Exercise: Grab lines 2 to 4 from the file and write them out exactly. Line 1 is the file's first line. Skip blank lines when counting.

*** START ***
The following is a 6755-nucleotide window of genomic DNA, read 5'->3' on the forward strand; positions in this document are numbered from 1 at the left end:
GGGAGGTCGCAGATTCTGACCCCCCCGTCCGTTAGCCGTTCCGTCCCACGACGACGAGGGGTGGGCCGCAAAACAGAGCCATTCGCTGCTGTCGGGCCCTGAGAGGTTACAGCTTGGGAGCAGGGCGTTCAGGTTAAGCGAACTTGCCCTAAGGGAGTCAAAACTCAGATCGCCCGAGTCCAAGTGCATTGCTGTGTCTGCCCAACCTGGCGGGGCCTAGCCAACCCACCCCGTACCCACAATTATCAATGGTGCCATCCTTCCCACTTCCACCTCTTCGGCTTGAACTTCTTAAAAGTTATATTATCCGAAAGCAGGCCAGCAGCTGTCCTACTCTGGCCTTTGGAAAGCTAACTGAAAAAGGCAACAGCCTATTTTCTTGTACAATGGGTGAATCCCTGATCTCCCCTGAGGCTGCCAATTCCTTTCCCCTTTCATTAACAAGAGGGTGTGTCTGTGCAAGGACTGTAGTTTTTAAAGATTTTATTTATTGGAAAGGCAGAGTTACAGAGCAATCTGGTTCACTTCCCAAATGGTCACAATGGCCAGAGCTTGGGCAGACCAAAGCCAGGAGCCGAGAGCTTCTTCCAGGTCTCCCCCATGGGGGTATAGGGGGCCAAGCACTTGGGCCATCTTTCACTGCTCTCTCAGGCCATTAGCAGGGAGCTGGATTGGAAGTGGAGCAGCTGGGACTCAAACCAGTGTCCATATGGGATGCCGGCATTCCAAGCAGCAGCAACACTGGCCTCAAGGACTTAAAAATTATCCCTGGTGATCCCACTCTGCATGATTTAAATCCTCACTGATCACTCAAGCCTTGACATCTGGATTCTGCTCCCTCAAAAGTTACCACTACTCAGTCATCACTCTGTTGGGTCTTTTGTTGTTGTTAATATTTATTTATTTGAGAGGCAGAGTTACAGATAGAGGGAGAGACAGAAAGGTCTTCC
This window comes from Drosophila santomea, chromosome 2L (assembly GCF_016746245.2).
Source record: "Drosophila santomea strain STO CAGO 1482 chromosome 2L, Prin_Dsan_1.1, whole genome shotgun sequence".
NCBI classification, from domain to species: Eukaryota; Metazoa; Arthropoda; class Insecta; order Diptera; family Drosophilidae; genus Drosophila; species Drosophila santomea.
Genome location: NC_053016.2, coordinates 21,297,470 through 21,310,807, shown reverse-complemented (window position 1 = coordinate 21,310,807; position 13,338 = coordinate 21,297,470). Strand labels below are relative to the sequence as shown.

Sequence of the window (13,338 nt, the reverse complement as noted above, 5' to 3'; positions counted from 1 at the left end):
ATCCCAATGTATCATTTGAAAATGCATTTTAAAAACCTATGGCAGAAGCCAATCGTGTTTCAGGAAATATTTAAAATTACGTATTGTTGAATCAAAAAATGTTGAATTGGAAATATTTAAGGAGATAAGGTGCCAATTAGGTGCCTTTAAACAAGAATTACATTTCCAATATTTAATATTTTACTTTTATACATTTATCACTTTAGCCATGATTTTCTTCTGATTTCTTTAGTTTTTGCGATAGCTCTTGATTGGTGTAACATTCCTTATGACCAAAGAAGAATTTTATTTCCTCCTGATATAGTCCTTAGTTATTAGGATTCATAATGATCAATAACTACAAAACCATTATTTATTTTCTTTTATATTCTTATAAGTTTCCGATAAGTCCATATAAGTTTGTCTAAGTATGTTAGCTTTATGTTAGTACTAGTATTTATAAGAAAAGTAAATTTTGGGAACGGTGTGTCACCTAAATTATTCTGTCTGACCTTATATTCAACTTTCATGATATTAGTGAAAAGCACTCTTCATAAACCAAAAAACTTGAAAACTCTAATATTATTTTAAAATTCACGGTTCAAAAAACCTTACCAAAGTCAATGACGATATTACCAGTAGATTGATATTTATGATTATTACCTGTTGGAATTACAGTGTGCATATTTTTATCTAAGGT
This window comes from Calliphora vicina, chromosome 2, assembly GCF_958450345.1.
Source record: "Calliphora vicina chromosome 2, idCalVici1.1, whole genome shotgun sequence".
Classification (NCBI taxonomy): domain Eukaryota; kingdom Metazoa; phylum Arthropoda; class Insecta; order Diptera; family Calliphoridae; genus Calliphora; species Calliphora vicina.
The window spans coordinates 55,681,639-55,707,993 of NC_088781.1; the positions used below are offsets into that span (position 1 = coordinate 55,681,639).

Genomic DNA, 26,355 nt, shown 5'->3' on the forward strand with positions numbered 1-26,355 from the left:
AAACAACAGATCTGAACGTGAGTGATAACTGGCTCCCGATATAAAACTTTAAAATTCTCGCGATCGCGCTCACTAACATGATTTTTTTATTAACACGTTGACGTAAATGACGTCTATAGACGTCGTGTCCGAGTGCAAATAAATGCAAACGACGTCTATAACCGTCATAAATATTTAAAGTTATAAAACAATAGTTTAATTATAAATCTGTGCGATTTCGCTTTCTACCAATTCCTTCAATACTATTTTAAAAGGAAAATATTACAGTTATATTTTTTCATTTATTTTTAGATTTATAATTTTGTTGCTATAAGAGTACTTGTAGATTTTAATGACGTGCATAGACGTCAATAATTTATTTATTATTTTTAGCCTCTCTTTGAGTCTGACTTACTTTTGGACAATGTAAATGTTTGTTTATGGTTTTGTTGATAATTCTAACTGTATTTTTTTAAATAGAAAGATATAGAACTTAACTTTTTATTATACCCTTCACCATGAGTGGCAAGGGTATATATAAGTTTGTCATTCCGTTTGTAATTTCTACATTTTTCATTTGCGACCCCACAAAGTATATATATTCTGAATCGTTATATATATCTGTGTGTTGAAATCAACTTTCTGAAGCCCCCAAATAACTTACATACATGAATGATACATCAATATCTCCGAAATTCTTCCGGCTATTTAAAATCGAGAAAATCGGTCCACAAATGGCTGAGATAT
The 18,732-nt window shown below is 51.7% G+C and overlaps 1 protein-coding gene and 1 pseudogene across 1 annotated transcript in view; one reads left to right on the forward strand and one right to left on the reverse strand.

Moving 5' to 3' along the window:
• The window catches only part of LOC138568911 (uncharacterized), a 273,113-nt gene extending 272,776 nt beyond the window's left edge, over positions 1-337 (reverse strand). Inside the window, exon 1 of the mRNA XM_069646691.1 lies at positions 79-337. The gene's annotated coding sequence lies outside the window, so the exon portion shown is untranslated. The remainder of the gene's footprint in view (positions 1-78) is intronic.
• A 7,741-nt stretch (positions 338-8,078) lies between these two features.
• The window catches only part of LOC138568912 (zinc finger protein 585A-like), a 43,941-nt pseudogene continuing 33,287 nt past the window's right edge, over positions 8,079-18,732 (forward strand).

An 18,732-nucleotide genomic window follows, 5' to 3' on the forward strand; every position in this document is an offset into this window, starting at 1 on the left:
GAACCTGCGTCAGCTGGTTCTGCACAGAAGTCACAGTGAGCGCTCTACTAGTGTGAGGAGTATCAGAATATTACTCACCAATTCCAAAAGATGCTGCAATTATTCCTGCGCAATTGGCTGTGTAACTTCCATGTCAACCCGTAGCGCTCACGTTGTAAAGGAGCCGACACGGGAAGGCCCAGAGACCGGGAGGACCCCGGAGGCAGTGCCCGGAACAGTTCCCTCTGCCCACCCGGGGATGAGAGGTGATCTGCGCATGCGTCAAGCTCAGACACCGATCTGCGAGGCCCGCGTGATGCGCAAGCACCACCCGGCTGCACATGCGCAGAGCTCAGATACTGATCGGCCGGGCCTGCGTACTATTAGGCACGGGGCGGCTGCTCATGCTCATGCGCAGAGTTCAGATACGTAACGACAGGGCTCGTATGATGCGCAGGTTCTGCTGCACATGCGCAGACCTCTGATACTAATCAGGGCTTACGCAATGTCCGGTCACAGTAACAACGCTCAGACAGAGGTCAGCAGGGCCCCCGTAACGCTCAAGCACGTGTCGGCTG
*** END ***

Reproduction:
GGGAGGTCGCAGATTCTGACCCCCCCGTCCGTTAGCCGTTCCGTCCCACGACGACGAGGGGTGGGCCGCAAAACAGAGCCATTCGCTGCTGTCGGGCCCTGAGAGGTTACAGCTTGGGAGCAGGGCGTTCAGGTTAAGCGAACTTGCCCTAAGGGAGTCAAAACTCAGATCGCCCGAGTCCAAGTGCATTGCTGTGTCTGCCCAACCTGGCGGGGCCTAGCCAACCCACCCCGTACCCACAATTATCAATGGTGCCATCCTTCCCACTTCCACCTCTTCGGCTTGAACTTCTTAAAAGTTATATTATCCGAAAGCAGGCCAGCAGCTGTCCTACTCTGGCCTTTGGAAAGCTAACTGAAAAAGGCAACAGCCTATTTTCTTGTACAATGGGTGAATCCCTGATCTCCCCTGAGGCTGCCAATTCCTTTCCCCTTTCATTAACAAGAGGGTGTGTCTGTGCAAGGACTGTAGTTTTTAAAGATTTTATTTATTGGAAAGGCAGAGTTACAGAGCAATCTGGTTCACTTCCCAAATGGTCACAATGGCCAGAGCTTGGGCAGACCAAAGCCAGGAGCCGAGAGCTTCTTCCAGGTCTCCCCCATGGGGGTATAGGGGGCCAAGCACTTGGGCCATCTTTCACTGCTCTCTCAGGCCATTAGCAGGGAGCTGGATTGGAAGTGGAGCAGCTGGGACTCAAACCAGTGTCCATATGGGATGCCGGCATTCCAAGCAGCAGCAACACTGGCCTCAAGGACTTAAAAATTATCCCTGGTGATCCCACTCTGCATGATTTAAATCCTCACTGATCACTCAAGCCTTGACATCTGGATTCTGCTCCCTCAAAAGTTACCACTACTCAGTCATCACTCTGTTGGGTCTTTTGTTGTTGTTAATATTTATTTATTTGAGAGGCAGAGTTACAGATAGAGGGAGAGACAGAAAGGTCTTCC
This window comes from Drosophila santomea, chromosome 2L (assembly GCF_016746245.2).
Source record: "Drosophila santomea strain STO CAGO 1482 chromosome 2L, Prin_Dsan_1.1, whole genome shotgun sequence".